Just like that, Arizona finds itself back at the epicenter of the debate over how far a state can go with immigration enforcement, with perhaps more anti-illegal immigration legislation pending than ever before. Yesterday, the state Senate Appropriations Committee approved bills proposing stringent immigration enforcement measures, including:
- A newly introduced "omnibus" bill, SB 1611, that among other things would bar undocumented immigrants from public housing, demand documentation for children to attend public schools, prohibit undocumented immigrants from driving or buying a car, bar them from obtaining a state marriage license, and make it more difficult for employers to hire them
The omnibus bill is reminiscent, if on a grander scale, of California's Proposition 187, a 1994 ballot initiative that was approved but later failed to make it through a court challenge. The bill was introduced earlier this week by Republican state Sen. Russell Pearce, the sponsor of Arizona's similarly stringent SB 1070. That anti-illegal immigration measure, signed into law and partly enacted last year, would empower local police to check for immigration status, one of several provisions of the law that remain hung up in federal court.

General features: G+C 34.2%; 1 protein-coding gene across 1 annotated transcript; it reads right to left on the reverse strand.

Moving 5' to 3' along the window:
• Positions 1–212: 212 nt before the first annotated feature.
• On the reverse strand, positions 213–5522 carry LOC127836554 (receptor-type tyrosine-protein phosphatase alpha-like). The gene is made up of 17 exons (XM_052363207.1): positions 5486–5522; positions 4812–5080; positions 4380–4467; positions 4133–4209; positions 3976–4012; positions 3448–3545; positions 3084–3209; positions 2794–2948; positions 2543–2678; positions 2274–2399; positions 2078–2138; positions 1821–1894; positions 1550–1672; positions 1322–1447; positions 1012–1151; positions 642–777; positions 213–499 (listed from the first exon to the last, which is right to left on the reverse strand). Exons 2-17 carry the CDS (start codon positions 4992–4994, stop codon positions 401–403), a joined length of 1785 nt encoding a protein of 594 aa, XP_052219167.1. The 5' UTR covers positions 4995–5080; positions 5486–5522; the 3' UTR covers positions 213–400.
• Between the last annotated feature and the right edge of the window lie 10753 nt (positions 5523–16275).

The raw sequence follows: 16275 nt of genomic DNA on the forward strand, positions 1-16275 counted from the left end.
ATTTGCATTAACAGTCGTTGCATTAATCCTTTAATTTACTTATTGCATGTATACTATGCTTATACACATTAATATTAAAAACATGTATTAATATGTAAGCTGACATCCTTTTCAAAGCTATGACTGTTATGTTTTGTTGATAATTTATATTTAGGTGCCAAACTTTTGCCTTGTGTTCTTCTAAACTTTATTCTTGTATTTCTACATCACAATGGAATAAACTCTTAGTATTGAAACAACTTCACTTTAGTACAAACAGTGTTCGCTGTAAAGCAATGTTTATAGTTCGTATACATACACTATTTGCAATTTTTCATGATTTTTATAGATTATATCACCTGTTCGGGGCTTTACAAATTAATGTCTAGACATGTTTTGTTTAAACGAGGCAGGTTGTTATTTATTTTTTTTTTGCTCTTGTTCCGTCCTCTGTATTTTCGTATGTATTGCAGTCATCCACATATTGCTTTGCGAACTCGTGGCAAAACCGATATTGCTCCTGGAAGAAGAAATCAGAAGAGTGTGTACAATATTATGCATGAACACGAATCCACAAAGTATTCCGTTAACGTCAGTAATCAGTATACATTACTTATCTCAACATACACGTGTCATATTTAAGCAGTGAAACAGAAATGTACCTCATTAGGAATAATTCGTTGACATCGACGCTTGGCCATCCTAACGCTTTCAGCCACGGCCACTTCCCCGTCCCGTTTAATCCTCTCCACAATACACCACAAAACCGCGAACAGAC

The birthright citizenship legislation was championed by Pearce but officially sponsored by state Sen. Ron Gould. SB 1308 would seek permission from Congress to set up a system that would issue different birth certificates for children of undocumented immigrants and children defined as "citizens" of Arizona; SB 1309 would establish the definition of a state citizen, with at least one of the child's parents a U.S. citizen or legal permanent resident. It is based on model legislation unveiled by a national coalition of conservative state legislators last month, drafted with the intent of forcing a Supreme Court review of the 14th Amendment of the U.S. Constitution, which as now interpreted allows automatic citizenship for all born on U.S. soil.
The hospital bill introduced by state Sen. Steve Smith, of which Pearce is also a co-sponsor, would require hospitals to confirm a prospective nonemergency patient's immigration status prior to admission; if it's determined the person is in the United States illegally, immigration officials would have to be notified.
The bills approved in committee last night have yet to go before the full state senate for a vote. If eventually signed into law, all are expected to face legal challenges.